In an earlier posting, we mentioned that some of the men in the January team worked at the Jicaro School, building a new facility with three toilets and a shower. Here are some scenes from that work.
The school is also called the Republic of Venezuela School, as shown in these two photos.
One variety of tree that’s found in the area is the jicaro tree. If you Google this, you’ll find that the jicaro is a beautiful but poor tree. It is strong and disease-resistant, needs very little nourishment to grow robust, and it thrives in places and under conditions that would be virtually impossible for any other species. As the old Mayan codes tell it, the jicaro tree grew out of the liberation of the people.
The jicaro tree has been uprooted from the good lands now dedicated to more profitable crops, and relegated to marginal zones where there has been neither infrastructure of any type nor attention to the human beings eking out a living there. The school is aptly named.
It’s a one-room school. This is the outside of the school looking from the bathroom facility. It has been painted recently, using funds from the Foundation and work done largely by people in the community. The local citizens are also working to finish a kitchen in an attached room behind the school. So they are willing and able to help themselves when given a hand up in the form of money to buy materials.
The school property is on the side of a hill, with dirt roads on two sides and cows on the other two sides.
The Honduras Agape Foundation agreed to fund the Jicaro School bathroom project after seeing the condition of the two existing toilets at the school, which are in the background of some of the photos below.
This is how the new building looked after the first day of work by the team. The real block-laying was done by Modesto, who is in the Agape church in Quimistan. The missionaries were guided in our efforts by Celvin, who is also in the church and was asked to be the project coordinator.
The blocks used for building in this area are somewhat like the cinder blocks we use in the United States, with some key differences. They are typically formed one at a time, in someone’s back yard, by shoveling from a moistened pile of cement and sand into a tabletop block-making framework. You have to see it to believe it. The blocks thus formed are carefully removed from the frame and stacked to dry. When dry, they are generally hard enough but quite brittle. They make a sturdy wall, but don’t lend themselves to being drilled or to holding things such as electrical boxes because they just crumble.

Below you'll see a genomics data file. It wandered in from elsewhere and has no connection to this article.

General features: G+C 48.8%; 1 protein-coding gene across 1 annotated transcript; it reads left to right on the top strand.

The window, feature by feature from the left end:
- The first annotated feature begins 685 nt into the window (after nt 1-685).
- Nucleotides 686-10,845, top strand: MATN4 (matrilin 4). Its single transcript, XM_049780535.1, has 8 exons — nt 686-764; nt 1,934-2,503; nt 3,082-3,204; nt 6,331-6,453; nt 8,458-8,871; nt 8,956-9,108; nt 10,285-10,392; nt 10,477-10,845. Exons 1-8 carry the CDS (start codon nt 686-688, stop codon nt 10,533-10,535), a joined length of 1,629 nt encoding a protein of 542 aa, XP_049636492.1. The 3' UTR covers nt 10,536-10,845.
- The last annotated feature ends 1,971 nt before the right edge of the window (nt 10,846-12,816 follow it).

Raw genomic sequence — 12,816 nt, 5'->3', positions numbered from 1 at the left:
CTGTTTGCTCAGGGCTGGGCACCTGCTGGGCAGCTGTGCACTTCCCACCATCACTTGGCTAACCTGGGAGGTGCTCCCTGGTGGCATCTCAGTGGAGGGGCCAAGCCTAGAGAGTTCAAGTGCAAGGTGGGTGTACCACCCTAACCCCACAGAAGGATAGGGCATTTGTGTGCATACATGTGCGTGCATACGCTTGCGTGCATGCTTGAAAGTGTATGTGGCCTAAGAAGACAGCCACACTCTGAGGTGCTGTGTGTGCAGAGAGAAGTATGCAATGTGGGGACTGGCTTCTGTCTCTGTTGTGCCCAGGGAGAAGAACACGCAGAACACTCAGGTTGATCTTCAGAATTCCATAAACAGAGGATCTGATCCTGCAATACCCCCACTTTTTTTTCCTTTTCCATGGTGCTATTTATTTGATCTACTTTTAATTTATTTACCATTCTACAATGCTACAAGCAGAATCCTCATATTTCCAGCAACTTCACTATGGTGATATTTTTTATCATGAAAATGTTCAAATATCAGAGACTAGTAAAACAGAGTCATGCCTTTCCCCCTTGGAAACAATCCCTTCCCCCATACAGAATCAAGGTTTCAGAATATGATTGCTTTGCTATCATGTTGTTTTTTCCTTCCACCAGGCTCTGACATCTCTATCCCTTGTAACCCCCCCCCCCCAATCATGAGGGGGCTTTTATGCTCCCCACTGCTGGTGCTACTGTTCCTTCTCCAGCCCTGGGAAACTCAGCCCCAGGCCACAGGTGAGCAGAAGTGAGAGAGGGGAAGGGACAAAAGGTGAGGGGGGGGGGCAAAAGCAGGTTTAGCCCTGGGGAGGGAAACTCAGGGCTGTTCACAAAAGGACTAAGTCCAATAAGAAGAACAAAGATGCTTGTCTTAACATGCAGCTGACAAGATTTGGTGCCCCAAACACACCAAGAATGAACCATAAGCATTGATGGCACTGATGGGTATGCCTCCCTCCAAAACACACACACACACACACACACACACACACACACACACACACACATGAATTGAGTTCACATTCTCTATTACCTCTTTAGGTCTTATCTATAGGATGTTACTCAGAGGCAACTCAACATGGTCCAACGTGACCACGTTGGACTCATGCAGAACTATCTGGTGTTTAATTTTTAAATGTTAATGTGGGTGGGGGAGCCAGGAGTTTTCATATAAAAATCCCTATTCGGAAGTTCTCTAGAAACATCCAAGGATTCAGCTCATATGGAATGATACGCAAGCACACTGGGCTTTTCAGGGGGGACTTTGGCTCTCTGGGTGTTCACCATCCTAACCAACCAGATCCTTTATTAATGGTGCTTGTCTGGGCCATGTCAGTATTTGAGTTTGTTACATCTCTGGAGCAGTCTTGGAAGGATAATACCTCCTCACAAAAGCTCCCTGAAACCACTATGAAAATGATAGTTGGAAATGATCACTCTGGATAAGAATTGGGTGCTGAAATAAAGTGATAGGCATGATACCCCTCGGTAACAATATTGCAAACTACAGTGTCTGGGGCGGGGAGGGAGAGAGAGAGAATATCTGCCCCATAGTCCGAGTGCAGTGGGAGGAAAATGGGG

The missionaries did some of the grunt work, as you see Richard here screening river sand, and Danny hauling sand to the work site. Once a few wheelbarrow loads of sand are stacked up, a bag of dry cement is poured onto it and mixed well. The mixture is then formed into a volcano shape and water poured into the middle. Then the dry mix is gradually shoveled into the water from the outside, working carefully to avoid collapsing the wall of the volcano before the mix is complete.
The well-mixed mortar is carried to Modesto for the block-laying, and after he has finished a course of blocks, the missionaries fill in some gaps with mortar to add strength to the wall.
Slowly the walls go up. Then it’s time for the clean-up crew (also the photographer in this case). Check out the cool broom. This final photo shows the walls up within two courses of being ready for the roof. You can tell from the smiles on the faces that it’s been a good day. The last day we were there, the walls were finished.